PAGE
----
Anesthetic drug sevoflurane improves sepsis outcomes, animal study reveals
Patients with sepsis often require surgery or imaging procedures under general anesthesia, yet there is no standard regimen for anesthetizing septic patients. Of volatile (inhaled) anesthetics, sevoflurane and isoflurane are the most commonly used drugs, despite their undetermined mechanisms of action. A novel study in The FASEB Journal suggests that the type of drug used in general anesthesia could be critical to the survival of patients with sepsis.
To conduct the experiment, researchers induced sepsis in a mouse model. They then separated the mice into three groups: the first received sevoflurane, the second received isoflurane, and the third acted as a control, receiving no anesthetic. Compared with the control, the first group exposed to sevoflurane displayed improved survival rates, less bacteria in their organs, and less splenic neutrophil apoptosis (i.e., the process through which immune cells die). The second group exposed to isoflurane, on the other hand, displayed worsened sepsis outcomes than the control.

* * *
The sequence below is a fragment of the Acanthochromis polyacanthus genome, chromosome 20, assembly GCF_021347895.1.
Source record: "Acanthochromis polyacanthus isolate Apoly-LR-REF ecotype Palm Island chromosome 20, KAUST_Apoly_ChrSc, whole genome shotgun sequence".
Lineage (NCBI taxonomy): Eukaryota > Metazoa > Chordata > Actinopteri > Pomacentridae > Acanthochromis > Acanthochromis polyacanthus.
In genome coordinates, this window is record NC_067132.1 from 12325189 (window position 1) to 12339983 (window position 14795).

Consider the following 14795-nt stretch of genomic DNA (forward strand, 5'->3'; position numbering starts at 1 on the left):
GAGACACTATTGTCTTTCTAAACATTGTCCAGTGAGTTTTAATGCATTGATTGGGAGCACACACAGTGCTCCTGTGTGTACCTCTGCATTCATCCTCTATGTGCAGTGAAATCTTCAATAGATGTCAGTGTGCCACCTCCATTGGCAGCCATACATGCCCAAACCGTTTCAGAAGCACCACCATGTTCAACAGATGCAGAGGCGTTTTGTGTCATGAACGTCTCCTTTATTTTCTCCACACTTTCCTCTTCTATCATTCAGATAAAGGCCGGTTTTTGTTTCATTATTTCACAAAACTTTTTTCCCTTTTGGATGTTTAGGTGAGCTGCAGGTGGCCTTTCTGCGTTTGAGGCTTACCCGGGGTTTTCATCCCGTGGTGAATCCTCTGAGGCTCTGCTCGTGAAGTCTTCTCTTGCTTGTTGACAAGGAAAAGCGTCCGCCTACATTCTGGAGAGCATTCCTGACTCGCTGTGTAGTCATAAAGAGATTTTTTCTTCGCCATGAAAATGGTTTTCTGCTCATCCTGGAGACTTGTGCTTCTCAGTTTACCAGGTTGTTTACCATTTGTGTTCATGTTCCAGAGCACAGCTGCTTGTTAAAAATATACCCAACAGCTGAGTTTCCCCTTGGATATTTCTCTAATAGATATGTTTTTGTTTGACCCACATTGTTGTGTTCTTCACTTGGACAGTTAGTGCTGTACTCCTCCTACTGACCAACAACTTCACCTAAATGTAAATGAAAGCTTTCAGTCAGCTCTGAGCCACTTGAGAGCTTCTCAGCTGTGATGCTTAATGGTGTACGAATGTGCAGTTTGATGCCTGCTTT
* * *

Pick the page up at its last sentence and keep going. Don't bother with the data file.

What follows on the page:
"With the prevalence of sepsis on the rise and the mortality rates of severe sepsis already extremely high, it is crucial that our findings are validated in a human model," said Koichi Yuki, MD, an associate professor of anesthesia at Boston Children's Hospital, Department of Anesthesiology, Critical Care and Pain Medicine, Cardiac Anesthesia Division. "We are hopeful that one day, the findings from this study will improve the outcomes of patients with sepsis."
"The clinical importance of this study cannot be overstated," said Thoru Pederson, Ph.D., Editor-in-Chief of The FASEB Journal.